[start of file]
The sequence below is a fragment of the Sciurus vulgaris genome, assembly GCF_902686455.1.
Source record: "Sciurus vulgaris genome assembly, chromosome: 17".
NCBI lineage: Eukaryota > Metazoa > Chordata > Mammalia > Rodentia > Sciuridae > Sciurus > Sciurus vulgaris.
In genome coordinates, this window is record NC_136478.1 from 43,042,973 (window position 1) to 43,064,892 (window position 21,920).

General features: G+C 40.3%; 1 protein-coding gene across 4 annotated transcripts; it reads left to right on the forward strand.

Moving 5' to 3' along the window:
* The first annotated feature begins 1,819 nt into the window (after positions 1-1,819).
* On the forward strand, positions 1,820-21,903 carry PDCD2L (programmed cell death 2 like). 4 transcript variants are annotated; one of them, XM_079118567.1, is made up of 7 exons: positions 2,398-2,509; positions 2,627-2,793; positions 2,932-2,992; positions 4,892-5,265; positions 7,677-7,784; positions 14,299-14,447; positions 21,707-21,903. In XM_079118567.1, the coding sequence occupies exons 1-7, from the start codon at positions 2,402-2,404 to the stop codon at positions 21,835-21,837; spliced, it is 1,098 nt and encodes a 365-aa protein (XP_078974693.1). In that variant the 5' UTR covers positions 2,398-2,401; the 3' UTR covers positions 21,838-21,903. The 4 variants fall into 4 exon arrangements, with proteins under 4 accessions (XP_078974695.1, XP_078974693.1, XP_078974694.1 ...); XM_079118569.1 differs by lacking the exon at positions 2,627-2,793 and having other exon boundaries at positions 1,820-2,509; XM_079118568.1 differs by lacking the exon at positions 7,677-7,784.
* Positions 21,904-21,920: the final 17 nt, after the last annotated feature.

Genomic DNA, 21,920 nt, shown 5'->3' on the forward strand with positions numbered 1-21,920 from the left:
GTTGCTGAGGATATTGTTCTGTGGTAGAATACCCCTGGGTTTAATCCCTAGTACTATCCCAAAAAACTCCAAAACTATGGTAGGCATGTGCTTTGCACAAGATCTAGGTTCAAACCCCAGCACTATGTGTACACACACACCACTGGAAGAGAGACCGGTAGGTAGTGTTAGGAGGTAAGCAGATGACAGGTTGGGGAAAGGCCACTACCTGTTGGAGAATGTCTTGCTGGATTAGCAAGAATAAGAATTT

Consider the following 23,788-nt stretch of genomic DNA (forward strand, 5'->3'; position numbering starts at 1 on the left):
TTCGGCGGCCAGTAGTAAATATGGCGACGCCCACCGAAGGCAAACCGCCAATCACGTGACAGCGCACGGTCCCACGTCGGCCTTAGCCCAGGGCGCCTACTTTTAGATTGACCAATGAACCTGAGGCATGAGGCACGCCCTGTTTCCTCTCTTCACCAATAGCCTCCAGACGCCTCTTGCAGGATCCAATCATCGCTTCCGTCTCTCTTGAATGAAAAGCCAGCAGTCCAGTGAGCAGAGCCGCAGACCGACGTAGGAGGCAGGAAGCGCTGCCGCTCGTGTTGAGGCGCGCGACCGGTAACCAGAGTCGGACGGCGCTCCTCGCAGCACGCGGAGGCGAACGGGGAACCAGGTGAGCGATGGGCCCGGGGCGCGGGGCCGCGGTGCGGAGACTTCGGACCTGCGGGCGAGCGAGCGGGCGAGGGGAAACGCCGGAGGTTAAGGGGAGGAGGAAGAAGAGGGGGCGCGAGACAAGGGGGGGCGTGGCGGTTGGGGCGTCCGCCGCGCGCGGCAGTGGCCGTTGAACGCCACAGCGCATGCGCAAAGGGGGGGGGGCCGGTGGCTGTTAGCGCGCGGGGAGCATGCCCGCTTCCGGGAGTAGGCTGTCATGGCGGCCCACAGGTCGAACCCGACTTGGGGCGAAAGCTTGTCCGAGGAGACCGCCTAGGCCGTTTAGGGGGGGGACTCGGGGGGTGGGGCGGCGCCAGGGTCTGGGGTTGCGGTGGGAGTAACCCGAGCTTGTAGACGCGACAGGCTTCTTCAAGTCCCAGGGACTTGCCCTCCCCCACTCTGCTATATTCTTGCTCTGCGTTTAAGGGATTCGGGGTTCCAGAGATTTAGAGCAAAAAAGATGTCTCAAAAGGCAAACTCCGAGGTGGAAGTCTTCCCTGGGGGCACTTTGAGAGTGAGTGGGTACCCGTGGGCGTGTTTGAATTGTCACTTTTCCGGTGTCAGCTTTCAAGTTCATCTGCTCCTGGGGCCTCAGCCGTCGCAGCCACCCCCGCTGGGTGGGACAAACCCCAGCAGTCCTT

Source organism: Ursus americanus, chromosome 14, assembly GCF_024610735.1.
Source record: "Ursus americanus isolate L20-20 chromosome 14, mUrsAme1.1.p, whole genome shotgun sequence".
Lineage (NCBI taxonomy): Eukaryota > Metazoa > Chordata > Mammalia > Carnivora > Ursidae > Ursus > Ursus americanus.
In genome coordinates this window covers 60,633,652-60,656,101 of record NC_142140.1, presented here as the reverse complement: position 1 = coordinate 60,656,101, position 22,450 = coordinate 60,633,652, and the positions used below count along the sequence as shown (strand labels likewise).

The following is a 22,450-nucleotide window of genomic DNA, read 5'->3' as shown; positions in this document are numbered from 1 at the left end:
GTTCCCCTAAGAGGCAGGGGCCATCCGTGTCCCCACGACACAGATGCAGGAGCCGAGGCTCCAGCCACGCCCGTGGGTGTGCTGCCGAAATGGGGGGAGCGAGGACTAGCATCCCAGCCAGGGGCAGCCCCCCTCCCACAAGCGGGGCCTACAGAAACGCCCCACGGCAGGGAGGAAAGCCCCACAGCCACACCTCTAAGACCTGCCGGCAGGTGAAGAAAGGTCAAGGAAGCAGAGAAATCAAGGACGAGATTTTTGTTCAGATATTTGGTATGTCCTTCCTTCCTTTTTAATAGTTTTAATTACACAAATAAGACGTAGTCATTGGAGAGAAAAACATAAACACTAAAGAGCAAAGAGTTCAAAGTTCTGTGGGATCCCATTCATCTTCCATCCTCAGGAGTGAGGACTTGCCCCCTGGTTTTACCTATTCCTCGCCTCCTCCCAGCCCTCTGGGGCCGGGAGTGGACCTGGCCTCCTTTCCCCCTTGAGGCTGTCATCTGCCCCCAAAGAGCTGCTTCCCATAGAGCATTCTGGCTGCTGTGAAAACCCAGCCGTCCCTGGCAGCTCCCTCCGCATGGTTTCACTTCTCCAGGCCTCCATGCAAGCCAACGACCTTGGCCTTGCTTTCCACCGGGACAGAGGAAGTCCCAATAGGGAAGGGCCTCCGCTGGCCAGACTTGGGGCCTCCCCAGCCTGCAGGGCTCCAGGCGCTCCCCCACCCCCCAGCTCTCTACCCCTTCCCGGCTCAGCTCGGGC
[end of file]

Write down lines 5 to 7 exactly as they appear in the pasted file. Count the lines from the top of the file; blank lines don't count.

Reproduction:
General features: G+C 40.3%; 1 protein-coding gene across 4 annotated transcripts; it reads left to right on the forward strand.

Moving 5' to 3' along the window:
* The first annotated feature begins 1,819 nt into the window (after positions 1-1,819).